Some quotes by Thomas Jefferson are as follows; more quotes can be found at this site.  

                "A Bill of Rights is what the people are entitled to against every government, and what no just government should refuse, or rest on inference."

"A wise and frugal Government, which shall restrain men from injuring one another, which shall leave them otherwise free to regulate their own pursuits of industry and improvement, and shall not take from the mouth of labor the bread it has earned.  This is the sum of good government, and this is necessary to close the circle of our felicities."

"Advertisements contain the only truths to be relied on in a newspaper."

"All tyranny needs to gain a foothold is for people of good conscience to remain silent."

"All, too, will bear in mind this sacred principle, that though the will of the majority is in all cases to prevail, that will to be rightful must be reasonable; that the minority possess their equal rights, which equal law must protect, and to violate would be oppression."

"As our enemies have found we can reason like men, so now let us show them we can fight like men also."

"Be polite to all, but intimate with few."

"Books constitute capital.  A library book lasts as long as a house, for hundreds of years.  It is not, then, an article of mere consumption but fairly of capital, and often in the case of professional men, setting out in life, it is their only capital."

"But friendship is precious, not only in the shade, but in the sunshine of life, and thanks to a benevolent arrangement the greater part of life is sunshine."

"Commerce with all nations, alliance with none, should be our motto."

"Conquest is not in our principles.  It is inconsistent with our government."

"Determine never to be idle.  No person will have occasion to complain of the want of time who never loses any.  It is wonderful how much may be done if we are always doing."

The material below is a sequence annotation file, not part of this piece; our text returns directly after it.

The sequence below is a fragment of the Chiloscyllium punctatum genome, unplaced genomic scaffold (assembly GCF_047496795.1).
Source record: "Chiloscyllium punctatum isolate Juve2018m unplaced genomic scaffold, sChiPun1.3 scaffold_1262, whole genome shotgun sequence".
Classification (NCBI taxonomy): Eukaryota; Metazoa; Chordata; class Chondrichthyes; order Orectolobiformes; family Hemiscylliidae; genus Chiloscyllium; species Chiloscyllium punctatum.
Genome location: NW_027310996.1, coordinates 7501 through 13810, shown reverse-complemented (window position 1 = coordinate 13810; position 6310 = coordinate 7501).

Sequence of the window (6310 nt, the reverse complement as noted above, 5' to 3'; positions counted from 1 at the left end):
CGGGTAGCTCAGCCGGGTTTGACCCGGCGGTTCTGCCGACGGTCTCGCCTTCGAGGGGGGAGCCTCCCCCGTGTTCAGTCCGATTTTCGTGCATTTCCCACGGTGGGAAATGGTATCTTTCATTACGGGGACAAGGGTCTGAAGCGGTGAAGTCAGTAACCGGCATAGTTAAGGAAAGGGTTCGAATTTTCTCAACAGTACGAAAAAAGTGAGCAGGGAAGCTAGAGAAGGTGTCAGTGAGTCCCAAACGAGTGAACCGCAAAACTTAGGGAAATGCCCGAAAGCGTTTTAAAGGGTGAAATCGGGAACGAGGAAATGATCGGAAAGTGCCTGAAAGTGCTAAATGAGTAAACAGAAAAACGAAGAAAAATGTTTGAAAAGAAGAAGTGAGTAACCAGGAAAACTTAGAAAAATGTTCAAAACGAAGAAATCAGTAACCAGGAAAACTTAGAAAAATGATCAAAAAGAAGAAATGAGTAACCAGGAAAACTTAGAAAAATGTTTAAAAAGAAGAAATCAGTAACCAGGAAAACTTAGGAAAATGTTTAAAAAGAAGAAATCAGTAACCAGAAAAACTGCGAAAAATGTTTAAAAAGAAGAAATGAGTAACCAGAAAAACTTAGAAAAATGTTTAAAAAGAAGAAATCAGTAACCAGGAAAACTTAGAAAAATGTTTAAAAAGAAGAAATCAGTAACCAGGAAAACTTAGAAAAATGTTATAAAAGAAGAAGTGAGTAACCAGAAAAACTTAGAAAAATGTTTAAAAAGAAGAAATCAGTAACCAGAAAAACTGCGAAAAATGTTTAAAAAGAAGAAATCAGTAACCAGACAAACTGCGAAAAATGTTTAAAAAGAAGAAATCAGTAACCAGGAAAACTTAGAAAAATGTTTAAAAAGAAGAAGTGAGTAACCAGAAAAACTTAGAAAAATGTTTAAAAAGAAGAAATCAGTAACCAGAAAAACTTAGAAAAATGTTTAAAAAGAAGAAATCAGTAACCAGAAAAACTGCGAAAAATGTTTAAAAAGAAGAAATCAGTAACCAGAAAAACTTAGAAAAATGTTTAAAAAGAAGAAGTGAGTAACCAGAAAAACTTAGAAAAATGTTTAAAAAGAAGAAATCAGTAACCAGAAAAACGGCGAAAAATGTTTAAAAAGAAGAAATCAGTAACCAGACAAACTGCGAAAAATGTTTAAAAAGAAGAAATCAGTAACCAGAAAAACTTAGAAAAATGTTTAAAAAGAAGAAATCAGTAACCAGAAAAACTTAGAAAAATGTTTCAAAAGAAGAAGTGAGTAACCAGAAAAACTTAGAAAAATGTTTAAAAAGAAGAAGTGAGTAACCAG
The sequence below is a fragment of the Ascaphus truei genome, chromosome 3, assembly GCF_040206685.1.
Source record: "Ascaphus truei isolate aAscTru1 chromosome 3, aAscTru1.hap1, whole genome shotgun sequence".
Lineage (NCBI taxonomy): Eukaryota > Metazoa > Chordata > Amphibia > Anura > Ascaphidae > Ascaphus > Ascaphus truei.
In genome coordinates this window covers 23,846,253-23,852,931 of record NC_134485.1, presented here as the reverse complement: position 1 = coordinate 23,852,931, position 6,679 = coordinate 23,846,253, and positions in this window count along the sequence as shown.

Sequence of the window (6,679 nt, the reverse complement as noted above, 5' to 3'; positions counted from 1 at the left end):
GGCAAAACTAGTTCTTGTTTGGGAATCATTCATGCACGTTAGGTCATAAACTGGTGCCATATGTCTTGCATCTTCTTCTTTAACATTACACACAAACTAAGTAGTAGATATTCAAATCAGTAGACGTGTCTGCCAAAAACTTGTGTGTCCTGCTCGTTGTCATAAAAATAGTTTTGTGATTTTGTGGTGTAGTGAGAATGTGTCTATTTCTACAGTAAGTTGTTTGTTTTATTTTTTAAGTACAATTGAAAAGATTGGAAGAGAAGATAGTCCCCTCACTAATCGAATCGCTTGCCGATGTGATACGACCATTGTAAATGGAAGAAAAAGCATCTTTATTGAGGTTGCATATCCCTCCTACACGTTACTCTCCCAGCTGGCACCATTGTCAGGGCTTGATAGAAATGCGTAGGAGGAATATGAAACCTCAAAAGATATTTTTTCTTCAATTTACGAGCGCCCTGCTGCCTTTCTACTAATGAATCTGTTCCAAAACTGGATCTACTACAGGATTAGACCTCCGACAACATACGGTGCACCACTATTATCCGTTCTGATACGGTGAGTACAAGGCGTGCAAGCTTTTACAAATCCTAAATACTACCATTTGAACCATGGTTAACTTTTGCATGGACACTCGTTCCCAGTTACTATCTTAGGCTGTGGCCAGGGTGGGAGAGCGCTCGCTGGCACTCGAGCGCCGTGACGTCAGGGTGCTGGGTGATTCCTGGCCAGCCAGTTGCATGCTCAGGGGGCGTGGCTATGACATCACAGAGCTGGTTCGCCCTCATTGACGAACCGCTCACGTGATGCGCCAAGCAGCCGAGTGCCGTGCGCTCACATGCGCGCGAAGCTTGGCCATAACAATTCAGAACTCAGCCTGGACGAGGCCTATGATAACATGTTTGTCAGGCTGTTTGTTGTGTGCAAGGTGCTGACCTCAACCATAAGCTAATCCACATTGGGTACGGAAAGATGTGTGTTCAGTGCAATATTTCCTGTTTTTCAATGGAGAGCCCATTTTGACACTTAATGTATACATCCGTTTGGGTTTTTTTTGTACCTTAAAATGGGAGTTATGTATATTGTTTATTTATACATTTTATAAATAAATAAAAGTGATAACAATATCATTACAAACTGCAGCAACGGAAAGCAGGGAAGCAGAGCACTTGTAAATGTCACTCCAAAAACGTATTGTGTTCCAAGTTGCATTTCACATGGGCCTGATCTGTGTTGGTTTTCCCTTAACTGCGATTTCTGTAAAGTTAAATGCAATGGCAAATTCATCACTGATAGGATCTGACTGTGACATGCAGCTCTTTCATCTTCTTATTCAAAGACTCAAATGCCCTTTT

"Don't talk about what you have done or what you are going to do."

"Educate and inform the whole mass of the people….  They are the only sure reliance for the preservation of our liberty."

"Enlighten the people generally, and tyranny and oppressions of body and mind will vanish like evil spirits at the dawn of day."

"Every citizen should be a soldier.  This was the case with the Greeks and Romans, and must be that of every free state."

"Every government degenerates when trusted to the rulers of the people alone.  The people themselves are its only safe depositories."

"Experience hath shewn, that even under the best forms of government those entrusted with power have, in time, and by slow operations, perverted it into tyranny."

"Fix reason firmly in her seat, and call to her tribunal every fact, every opinion.  Question with boldness even the existence of a God; because, if there be one, he must more approve of the homage of reason, than that of blindfolded fear."

"For a people who are free, and who mean to remain so, a well-organized and armed militia is their best security."

"Force is the vital principle and immediate parent of despotism."

"Friendship is but another name for an alliance with the follies and the misfortunes of others.  Our own share of miseries is sufficient:  why enter then as volunteers into those of another?"

"He who knows best knows how little he knows."

"He who knows nothing is closer to the truth than he whose mind is filled with falsehoods and errors."